Newly Diagnosed: Taking the First Step on Your Journey
Becoming educated is a good place to start on your journey with muscular dystrophy. Whether you are a patient or a caregiver, knowing as much as possible about the disease will help you be a more active participant in your or your loved one’s healthcare. Learn more below about the different types of muscular dystrophy, their causes, symptoms, and how they’re diagnosed.
Muscular dystrophy (MD) is a group of inherited genetic diseases that lead to progressive weakening and loss of control in muscles. The condition is caused by a mutation in the part of human genetic code responsible for building and maintaining muscle tissue. Typically, people inherit these genetic mutations from their parents, but they can also occur spontaneously at conception.
There are more than 30 types of muscular dystrophy, all with different causes and symptoms. Though the most common types appear during childhood, other forms affect adults only. Duchenne MD is the most common form, accounting for about a third of all muscular dystrophies.
Different types of muscular dystrophy may affect different muscle groups. Patients often have difficulty walking and may have problems with muscle control in other tasks, such as dressing or brushing their teeth. As muscles weaken, many patients experience muscle spasms, which are twitches or cramps that may be painful and also make fine muscle control more difficult.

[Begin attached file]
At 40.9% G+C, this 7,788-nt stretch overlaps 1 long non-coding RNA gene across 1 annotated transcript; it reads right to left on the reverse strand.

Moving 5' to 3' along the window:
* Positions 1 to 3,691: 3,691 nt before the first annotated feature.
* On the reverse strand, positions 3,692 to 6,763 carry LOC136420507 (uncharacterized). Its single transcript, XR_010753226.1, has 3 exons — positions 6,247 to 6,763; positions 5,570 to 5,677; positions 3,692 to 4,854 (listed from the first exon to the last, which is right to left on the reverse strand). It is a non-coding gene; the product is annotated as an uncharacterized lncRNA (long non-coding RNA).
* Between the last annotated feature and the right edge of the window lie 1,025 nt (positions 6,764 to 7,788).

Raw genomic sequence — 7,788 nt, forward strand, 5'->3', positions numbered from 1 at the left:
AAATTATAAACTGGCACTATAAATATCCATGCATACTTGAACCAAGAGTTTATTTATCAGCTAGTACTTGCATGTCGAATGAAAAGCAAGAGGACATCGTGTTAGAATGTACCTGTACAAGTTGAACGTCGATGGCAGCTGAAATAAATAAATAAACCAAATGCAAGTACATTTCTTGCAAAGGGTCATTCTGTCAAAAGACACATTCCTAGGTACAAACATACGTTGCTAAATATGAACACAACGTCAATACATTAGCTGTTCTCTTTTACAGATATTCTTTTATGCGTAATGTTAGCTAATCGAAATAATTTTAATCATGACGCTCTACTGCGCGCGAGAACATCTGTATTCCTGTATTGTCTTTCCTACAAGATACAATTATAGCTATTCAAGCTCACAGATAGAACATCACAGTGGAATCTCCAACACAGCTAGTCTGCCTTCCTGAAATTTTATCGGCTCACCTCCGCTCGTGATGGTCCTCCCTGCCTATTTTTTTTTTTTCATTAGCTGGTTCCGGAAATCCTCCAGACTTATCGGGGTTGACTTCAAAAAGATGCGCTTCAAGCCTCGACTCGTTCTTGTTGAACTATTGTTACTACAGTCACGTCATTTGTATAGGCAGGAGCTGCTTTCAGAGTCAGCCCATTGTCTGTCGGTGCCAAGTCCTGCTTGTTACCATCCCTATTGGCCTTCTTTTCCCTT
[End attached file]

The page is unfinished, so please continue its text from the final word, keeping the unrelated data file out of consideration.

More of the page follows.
Doctors can use several tests to diagnose muscular dystrophy. A correct diagnosis gives patients an understanding of how their disease is likely to progress. It also helps doctors do a better job of treating the mechanisms underlying the condition and its symptoms. Diagnostics include blood tests, electromyography, MRI, muscle biopsy, six-minute walk test, and genetic testing.
Living With Muscular Dystrophy
Living with muscular dystrophy can be challenging, and there are considerations that must be taken into account on a day-to-basis and in certain situations to help patients manage the disease. Many treatments and strategies are available that can relieve patients’ symptoms, increase their quality of life, and help them cope with everyday life.